: How many species had a hand in making that glass of beer? From the perspective of environmental history, human artefacts like beer result from more-than-human collaboration across time. Barley plants, hop vines, single-cell organisms, and a multiplicity of humans work together to bring beer into existence, and react to changes in the meteorological and economic climates. Taking these interactions seriously allows us to better understand the history of American brewing, and its implications for the future of business in an era of climate change.
Environmental historian Cody Patton, PhD candidate at Ohio State University, is uncovering this history in his dissertation project. Using multiple Hagley Library collections, including our unrivaled collection of trade journals and an oral history of craft brewing, Patton traces the many connections between environmental and economic factors in American history, as mediated by the brewing and consumption of beer. Scientific knowledge, industrial practice, professionalization, standardization, and cultural evolution entangled with and informed the story of American beer from the mid-nineteenth to the early twenty-first centuries.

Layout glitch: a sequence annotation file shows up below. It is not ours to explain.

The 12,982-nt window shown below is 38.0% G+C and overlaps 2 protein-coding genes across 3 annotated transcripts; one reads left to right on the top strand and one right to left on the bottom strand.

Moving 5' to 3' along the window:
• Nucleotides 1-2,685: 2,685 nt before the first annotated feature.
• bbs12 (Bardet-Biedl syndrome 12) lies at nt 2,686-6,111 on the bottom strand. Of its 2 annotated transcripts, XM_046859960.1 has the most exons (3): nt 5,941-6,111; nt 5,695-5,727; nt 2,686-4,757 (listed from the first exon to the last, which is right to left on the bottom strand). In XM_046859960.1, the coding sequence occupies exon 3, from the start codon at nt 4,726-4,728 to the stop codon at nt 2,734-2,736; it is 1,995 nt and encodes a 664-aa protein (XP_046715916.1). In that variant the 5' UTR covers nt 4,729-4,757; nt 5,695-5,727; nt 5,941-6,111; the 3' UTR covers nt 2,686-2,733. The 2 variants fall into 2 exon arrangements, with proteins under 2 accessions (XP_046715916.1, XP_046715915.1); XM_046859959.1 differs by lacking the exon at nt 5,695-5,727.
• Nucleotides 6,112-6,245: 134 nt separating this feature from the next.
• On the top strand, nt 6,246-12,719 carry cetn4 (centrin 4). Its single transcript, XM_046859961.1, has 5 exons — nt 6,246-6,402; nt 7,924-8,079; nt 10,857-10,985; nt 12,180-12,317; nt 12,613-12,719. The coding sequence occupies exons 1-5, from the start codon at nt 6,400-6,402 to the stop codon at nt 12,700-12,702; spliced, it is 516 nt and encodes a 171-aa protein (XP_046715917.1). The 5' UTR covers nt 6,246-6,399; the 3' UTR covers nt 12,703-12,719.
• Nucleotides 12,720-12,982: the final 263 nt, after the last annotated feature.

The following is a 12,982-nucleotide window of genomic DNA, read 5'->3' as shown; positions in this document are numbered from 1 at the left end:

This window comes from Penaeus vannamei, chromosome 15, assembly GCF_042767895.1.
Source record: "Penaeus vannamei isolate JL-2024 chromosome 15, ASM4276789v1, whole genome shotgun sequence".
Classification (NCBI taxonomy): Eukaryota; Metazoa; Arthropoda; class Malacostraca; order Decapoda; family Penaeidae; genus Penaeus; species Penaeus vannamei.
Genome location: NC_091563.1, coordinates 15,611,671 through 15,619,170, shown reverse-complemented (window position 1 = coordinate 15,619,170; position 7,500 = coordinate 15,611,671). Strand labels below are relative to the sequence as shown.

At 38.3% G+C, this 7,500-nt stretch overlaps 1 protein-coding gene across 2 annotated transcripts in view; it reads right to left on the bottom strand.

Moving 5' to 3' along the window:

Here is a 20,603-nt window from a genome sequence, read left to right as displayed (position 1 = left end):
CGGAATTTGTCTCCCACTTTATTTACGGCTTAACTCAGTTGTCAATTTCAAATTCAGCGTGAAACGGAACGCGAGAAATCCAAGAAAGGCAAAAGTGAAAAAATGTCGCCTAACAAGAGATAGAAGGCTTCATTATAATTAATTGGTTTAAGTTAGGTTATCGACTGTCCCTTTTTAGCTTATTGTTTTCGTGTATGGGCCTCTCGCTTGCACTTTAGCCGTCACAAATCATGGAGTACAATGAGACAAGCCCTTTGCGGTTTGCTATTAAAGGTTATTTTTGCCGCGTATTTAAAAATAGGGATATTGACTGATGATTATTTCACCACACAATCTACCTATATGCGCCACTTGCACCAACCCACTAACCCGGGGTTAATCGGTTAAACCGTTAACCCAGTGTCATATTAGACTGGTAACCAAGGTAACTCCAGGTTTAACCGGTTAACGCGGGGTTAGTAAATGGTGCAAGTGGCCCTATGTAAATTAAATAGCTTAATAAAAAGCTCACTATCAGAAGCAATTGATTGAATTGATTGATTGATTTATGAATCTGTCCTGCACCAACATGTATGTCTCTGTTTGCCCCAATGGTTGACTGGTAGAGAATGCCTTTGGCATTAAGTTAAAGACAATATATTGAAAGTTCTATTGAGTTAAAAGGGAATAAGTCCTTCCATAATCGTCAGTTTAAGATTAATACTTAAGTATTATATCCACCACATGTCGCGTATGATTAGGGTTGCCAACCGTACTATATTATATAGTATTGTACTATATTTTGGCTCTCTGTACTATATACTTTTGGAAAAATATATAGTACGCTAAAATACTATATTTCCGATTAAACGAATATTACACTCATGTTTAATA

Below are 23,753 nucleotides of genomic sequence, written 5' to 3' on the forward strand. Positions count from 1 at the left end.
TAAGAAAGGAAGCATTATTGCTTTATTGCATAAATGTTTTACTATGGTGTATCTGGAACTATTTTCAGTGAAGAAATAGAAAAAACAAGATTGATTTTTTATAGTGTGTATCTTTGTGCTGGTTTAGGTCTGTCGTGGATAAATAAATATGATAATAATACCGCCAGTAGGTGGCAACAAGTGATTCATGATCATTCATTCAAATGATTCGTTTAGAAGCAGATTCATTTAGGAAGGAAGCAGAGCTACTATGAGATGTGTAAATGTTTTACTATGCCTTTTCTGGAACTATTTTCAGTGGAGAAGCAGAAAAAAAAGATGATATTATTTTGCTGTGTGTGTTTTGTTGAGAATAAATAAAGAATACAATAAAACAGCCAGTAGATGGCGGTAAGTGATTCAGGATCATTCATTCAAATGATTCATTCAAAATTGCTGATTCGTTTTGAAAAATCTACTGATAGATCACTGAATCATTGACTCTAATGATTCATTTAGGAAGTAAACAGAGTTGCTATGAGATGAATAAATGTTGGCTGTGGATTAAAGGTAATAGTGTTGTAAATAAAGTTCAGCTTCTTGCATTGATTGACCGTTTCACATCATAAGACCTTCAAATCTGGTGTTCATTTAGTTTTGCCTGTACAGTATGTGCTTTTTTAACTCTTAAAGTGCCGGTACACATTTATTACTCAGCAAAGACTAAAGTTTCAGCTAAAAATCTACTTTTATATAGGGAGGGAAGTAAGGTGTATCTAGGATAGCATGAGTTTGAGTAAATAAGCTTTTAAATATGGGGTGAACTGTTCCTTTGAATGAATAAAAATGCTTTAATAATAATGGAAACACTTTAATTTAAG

The audio-only version of this program is available on our podcast. Interview available at https://www.hagley.org/research/history-hangout-cody-patton
Recorded on Zoom and available anywhere once they are released, our History Hangouts include interviews with authors of books and other researchers who have use of our collections, and members of Hagley staff with their special knowledge of what we have in our stacks. We began the History Hangouts earlier this summer and now are releasing programs every two weeks on alternate Mondays. Our series is part of the Hagley from Home initiative by the Hagley Museum and Library. The schedule for upcoming episodes, as well as those already released, is available at https://www.hagley.org/hagley-history-hangout.
Carol Ressler Lockman